Following its successful vote at US Air, CWA began organizing at American in 1997, but an anti-union campaign by management held support to less than a majority of eligible votes. (Under the Railway Labor Act, which governs airlines, unions have to win a majority of all eligible votes, not just votes cast, and at all work sites throughout the country simultaneously rather than at individual workplaces, unlike workplaces governed by the National Labor Relations Act. In 2010 the National Mediation Board rules for RLA workplaces were changed to match the NLRA standard, a decision upheld on appeal in 2012.)
Turmoil in the industry and bankruptcy led management to cut heavily both the passenger service workforce—outsourcing much work and using technology, such as self-service check-in, to reduce direct employees—and the wages and benefits of active workers and retirees. These pressures increased interest in the union. “The main reason [for wanting a union] is to have a binding, legal contract so the company can’t just impose what it wants,” Elston says. “It has to negotiate.” Previously passenger service agents had been the only major non-union group of workers and the company disproportionately made cuts in that area, she says, “just because they could.”
Elston thinks the new CEO of the merged airlines, former US Airways CEO Doug Parker, may have concluded from past experience that working with unions is not so bad or may simply not have wanted to spend the money on an anti-union campaign. Cohen thinks that management may have recognized that with the pro-union votes brought in through the merger and the growing union support in passenger service votes at American Airlines, the company simply figured that the odds of blocking the union this time were poor.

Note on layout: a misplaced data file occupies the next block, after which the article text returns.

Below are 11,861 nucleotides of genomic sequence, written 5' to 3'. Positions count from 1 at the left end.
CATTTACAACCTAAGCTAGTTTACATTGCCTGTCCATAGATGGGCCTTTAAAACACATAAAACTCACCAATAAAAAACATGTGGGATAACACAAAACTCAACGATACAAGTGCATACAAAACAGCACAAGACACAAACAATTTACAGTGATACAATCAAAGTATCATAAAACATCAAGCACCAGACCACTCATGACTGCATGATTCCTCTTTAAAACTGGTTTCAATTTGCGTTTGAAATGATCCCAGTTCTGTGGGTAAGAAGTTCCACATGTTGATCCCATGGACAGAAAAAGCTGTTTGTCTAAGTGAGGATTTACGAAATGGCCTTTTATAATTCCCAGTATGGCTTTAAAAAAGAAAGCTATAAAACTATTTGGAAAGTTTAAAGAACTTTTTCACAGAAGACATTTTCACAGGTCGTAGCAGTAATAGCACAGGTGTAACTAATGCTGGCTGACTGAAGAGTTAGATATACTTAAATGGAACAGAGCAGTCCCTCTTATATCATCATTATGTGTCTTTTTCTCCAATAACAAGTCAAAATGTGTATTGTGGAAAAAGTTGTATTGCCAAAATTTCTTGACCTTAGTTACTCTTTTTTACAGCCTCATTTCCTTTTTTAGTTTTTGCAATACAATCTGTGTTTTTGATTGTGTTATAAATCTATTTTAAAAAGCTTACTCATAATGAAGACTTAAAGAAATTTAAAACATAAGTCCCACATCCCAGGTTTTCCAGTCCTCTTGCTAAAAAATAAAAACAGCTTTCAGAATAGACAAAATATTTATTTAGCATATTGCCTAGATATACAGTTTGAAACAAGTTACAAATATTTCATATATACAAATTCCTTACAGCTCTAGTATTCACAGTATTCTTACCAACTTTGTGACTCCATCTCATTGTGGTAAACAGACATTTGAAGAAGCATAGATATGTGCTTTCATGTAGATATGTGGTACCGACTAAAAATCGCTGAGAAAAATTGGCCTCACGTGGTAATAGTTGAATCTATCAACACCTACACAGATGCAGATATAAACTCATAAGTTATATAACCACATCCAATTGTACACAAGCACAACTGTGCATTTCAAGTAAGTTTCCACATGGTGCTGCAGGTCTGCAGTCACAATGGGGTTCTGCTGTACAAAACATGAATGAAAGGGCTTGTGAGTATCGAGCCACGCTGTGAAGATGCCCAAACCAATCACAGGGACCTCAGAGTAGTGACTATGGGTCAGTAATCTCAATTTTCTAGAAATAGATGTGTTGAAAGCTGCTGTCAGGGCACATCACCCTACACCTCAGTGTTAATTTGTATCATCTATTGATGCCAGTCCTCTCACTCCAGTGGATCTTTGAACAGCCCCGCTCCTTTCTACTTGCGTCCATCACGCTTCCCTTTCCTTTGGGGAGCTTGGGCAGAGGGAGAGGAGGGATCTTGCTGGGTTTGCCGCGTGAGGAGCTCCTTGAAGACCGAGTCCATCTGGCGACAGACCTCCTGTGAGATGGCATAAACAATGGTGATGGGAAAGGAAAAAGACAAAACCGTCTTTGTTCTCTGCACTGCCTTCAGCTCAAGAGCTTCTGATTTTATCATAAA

Despite the general trend towards erosion of collective bargaining rights in the United States, Cohen thinks the American Airlines success shows that unions can win—even in the South—if they take a different approach to organizing. It is important not only to build ongoing organizations in the workplace, he argues, but also to put the organizing effort into a context of broader changes needed in society to appeal to both workers and the community at large.
In the South, Cohen says, “the thing that’s special is how you build unity across a workforce,” he said, especially when so many influential forces—such as leading Tennessee politicians in the case of the foiled Volkswagen organizing in Chattanooga—are expertly dividing workers.
To create the conditions that make union organizing possible, Cohen argues, organized labor must work more with community groups, tap into populist histories in various regions and make the labor movement’s goals a deeper democracy at work and in the public sphere. For example, CWA organizers discussed the entire union program on building a movement for democracy with the workers as part of the organizing campaign.
“There’s a need to be part of a narrative of broader political issues and how unions fit in,” he says, “not the approach of unions in the past century—‘join the union, it pays off.’" Cohen thinks it is significant that many workers brought their children to the rallies announcing election results on Tuesday. “They felt they are making history,” he says. “The question [for workers in a union campaign with a broad social agenda like this one] is: what kind of voice we want, what kind of country we want to have.”
Full disclosure: The CWA is a sponsor of In These Times. Sponsors have no role in editorial content.
David Moberg, a senior editor of In These Times, has been on the staff of the magazine since it began publishing in 1976. Before joining In These Times, he completed his work for a Ph.D. in anthropology at the University of Chicago and worked for Newsweek. He has received fellowships from the John D. and Catherine T. MacArthur Foundation and the Nation Institute for research on the new global economy. He can be reached at firstname.lastname@example.org.